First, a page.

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I have several method implementations that need access to the same variables. For example, I have a variable that I am placing a user's first name in, and I need to be able to access this variable in all of my various method implementations inside the same View Controller.

I have created a custom class called "PotentialFriend" which is a subclass of NSObject. PotentialFriend's header file also contains an NSString property called "name".

In my view controller's header file I have created an instance of my PotentialFriend class called "potentialFriend". I can successfully type "_potentialFriend.name" in the View Controller's main file, but if I set it to equal something like @"Steve" it shows as (null) in the console.

However, if I do the following, and actually initialize a local variable, I can successfully get the variable to hold the data:

PotentialFriend *potentialFriend = [[PotentialFriend alloc]init];

potentialFriend.name = @"Steve";

But this doesn't work for me because I have another method implementation in this VC that sets up the UITableView's settings and I need to be able to access the value of "potentialFriend.name".

The only way I know how to do this is with global variables, but like I said I can't get the global variables to actually hold the data.

Any ideas why I can't get the global variables to work?

EDIT:

I just went and ran a test. I created an NSString object in my View Controller's header file, and was able to successfully get it to hold data as a global variable like this:

_potentialFriendz = @"Steve";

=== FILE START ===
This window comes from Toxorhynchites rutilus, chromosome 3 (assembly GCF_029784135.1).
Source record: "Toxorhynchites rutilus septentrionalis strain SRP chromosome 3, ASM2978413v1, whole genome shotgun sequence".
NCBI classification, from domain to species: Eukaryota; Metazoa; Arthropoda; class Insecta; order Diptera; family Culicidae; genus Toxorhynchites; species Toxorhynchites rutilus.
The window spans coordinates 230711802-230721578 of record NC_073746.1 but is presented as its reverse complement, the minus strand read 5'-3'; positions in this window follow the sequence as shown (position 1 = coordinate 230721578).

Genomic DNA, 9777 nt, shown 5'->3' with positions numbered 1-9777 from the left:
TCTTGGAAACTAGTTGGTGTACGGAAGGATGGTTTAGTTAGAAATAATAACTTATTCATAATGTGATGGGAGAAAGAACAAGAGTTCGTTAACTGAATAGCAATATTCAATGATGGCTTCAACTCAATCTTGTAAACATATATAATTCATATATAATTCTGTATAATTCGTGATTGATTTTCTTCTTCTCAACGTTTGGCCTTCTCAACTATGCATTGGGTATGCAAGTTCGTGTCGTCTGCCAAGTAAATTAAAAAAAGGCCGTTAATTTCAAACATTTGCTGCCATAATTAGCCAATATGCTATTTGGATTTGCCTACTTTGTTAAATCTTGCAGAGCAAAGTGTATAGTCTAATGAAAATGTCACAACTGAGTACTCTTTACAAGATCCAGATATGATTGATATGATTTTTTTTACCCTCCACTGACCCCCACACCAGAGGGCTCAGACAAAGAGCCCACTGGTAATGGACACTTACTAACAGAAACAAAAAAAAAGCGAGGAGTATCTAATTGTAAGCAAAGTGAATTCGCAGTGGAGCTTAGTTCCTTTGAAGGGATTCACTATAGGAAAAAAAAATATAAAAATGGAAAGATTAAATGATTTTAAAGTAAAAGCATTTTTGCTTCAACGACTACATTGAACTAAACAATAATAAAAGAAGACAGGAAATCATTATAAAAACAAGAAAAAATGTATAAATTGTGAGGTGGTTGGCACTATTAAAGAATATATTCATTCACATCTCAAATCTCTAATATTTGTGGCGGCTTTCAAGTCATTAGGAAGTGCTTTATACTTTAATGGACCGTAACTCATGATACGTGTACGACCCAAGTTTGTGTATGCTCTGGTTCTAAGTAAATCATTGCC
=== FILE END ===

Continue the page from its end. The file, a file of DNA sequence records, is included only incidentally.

So it must have something to do with the fact that I created my own custom class called PotentialFriend, but I still don't understand why that isn't working.

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up vote 0 down vote accepted

It sounds like you aren't allocating and initializing an object for potentialFriend. Just declaring it as a property in your header doesn't instantiate an object inside of it. It is just a property that can hold an object of the specified type.

You need to do something like:

self.potentialFriend = [[PotentialFriend alloc] init];

in viewDidLoad: or at some other initialization method (like initWithCoder:)

In other languages, setting potentialFriend.name without an instantiated object would throw some kind of exception or something, but Objective-C allows sending messages to nil (you are doing the equivalent of [potentialFriend setName:@"string"] when you use the dot-syntax).

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This worked perfectly, I've just gotten lucky with my global variables the past couple of days I guess. Thanks for the help. – user3344977 Feb 24 '14 at 3:58

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